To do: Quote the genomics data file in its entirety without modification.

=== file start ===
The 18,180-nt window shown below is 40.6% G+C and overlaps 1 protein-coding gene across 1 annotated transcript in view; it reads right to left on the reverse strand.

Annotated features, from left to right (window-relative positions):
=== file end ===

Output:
The 18,180-nt window shown below is 40.6% G+C and overlaps 1 protein-coding gene across 1 annotated transcript in view; it reads right to left on the reverse strand.

Annotated features, from left to right (window-relative positions):